As the pressure builds at financial services companies, and the MiFID II (Markets in Financial Instruments Directive) deadline of 3rd January 2018 rapidly approaches, those in the office trenches are hoping to put some clarity on its 200 directives. Their mission is to find suitable solutions for managing the mammoth task that is transparency, transaction and reference data reporting, and many are now battening down the hatches in the hope that their game plan doesn’t come unstuck in the final hours.
Teetering on the edge of the commercial cliff meanwhile is the quest to implement a set of suitable data collection and storage solutions that not only meet the legislative requirements posed by MiFID II but can also be aligned with other key components of a financial firm’s obligations. Throw in PRIIPs (Packaged Retail Investment and Insurance-Based Products) and MAR (Market Abuse Regulation) and it’s enough to get even the savviest of city suits breaking out in a sweat as they seek to conquer the cataclysm and avoid being severely stung by hefty fines that stretch into the millions.
Meanwhile, as those in the financial services industry grapple with what all this means to their IT operations, data storage, and cybersecurity requirements, the additional complication of the upcoming GDPR legislation is another item looming large on the to-do list, and a further grenade being thrust over the parapet.
But what exactly does this all mean to how a business collects and stores data? And what should they be doing to ensure they are fully compliant by the deadline dates?
Daren Oliver is an IT solutions specialist at Fitzrovia IT currently helping a variety of clients operating in the financial sector to implement effective data collection and storage to meet the required legislation. He said:
“Naturally the data being collected and stored by financial firms is going to be incredibly sensitive by its very nature, so fully understanding exactly what MiFID II entails and how it fits into the jigsaw of legislation requirements is essential to understanding what remedies need to be put in place for a company’s IT infrastructure.
“Taking a holistic approach to appropriate IT solutions is essential to ensure that every possible angle is carefully considered – not just as a result of the changes being brought about by MiFID II, but also so that they are aligned with other directives such as GDPR.”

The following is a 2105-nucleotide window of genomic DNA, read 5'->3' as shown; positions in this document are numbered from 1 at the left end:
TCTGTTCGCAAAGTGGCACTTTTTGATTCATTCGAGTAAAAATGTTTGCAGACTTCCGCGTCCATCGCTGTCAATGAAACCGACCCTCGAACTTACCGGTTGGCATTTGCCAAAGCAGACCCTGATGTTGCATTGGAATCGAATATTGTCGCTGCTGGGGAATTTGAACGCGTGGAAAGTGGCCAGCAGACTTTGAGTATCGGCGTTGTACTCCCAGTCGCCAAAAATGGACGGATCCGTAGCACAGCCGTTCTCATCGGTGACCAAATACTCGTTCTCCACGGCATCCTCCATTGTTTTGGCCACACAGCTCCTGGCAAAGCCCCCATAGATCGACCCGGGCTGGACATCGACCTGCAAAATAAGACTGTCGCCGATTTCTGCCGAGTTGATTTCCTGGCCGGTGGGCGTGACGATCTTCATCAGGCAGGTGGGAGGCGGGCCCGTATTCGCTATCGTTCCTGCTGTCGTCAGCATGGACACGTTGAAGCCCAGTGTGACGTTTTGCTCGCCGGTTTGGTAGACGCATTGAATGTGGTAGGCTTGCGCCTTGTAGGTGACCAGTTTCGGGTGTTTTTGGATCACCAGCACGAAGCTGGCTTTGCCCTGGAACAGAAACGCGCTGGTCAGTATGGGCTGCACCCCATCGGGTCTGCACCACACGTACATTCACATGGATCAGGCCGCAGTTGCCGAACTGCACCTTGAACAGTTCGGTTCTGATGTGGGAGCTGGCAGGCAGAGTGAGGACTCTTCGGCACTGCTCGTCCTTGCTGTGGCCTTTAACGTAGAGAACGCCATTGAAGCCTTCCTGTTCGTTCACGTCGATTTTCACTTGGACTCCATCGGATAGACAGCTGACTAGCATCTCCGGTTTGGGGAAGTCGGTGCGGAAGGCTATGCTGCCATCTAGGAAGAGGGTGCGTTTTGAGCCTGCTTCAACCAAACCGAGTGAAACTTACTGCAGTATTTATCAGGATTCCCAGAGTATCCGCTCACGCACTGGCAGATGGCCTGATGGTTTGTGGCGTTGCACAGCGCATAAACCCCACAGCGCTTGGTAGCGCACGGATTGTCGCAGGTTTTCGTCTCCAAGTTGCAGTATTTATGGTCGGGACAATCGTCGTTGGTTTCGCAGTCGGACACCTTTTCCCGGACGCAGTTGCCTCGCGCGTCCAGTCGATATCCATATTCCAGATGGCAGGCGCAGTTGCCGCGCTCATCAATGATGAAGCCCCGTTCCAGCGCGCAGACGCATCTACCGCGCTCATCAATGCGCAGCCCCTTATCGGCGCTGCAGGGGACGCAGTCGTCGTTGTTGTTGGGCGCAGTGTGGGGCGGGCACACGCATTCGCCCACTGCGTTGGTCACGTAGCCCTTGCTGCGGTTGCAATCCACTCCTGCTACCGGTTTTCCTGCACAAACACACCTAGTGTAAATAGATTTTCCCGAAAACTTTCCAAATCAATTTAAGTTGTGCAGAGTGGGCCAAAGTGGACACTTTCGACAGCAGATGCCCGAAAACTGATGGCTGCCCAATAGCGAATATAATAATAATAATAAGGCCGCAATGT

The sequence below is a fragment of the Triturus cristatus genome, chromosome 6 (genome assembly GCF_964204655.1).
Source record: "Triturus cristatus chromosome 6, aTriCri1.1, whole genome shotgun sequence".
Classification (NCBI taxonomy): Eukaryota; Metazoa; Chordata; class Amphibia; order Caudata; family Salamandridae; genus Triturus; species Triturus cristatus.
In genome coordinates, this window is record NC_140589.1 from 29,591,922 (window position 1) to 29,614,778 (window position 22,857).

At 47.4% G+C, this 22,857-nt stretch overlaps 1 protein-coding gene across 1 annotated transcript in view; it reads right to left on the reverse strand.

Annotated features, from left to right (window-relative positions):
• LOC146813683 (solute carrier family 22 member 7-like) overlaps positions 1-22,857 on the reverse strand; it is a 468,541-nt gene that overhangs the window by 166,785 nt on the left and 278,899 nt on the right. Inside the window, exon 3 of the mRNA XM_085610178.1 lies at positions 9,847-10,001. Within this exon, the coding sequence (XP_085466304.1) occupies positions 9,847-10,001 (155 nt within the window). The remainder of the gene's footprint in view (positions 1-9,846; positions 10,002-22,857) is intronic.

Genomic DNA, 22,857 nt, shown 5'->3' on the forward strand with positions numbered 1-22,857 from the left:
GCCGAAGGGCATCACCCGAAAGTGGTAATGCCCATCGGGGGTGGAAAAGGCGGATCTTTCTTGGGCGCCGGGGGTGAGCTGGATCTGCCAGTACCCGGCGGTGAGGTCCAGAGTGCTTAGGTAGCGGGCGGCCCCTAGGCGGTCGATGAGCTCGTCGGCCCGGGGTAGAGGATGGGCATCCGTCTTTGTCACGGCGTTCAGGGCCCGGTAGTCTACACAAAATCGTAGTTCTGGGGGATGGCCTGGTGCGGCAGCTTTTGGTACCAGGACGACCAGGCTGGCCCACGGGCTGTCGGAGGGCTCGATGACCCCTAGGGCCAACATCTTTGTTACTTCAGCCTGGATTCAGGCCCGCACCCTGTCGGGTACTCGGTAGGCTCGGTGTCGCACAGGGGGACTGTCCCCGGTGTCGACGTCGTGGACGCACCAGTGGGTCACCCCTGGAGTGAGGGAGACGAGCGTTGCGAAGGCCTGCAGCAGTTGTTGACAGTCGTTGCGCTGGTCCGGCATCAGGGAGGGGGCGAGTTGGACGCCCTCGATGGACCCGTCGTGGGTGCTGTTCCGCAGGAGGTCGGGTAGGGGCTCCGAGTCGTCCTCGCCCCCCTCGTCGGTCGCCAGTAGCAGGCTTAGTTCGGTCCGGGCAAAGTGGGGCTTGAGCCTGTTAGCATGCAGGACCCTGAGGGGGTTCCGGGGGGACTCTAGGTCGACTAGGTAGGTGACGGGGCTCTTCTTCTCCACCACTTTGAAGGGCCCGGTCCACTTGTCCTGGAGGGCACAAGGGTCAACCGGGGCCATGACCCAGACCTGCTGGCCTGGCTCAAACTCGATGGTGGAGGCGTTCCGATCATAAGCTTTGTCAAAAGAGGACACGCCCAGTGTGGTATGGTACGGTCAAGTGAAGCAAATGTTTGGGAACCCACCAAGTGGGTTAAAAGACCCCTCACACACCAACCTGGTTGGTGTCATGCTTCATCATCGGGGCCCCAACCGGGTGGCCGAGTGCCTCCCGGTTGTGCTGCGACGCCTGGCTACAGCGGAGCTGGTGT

“Whilst there are a number of software vendors claiming to have systems that will help control things such as suitability and appropriateness checks, this is often subjective and requires a firm to effectively create a workflow to determine what route they should follow for each client. Unfortunately, there is no off-the-shelf software package that will guarantee compliance with the host of new regulations.”
With our growing reliance on technology and IoT, companies are more exposed than ever before. From employees using their own personal mobile devices to the dependence on messenger systems there is a plethora of potential pitfalls waiting to become major problems. Particularly since part of MiFID II is to ensure financial firms are recording all conversations, messages and exchanges relating to transactions.
Daren’s recommendation for mitigating the risks of interception, foul practice and cybercrime, whilst remaining complaint, is to implement an MDM (Mobile Device Management) solution. He said:
“An MDM solution will provide as much control as possible to mobile devices and data that is stored or processed by a company. Often companies do not know what devices are being used so this is key to providing visibility of precisely what is being operated. Businesses should also look at forming a policy that would allow individuals to use personal devices without compromising data security.
“Ultimately the easiest answer when it comes to data storage and compliance is for companies to limit where conversations are taking place so that they fit within the technical solutions. It may be that chat, IM or other mediums outside of the IT solutions carry a disclaimer. As with all cybersecurity solutions, it should be constantly reviewed and tested to ensure it still protects a company’s business practices as well as changes in workflow or governance.”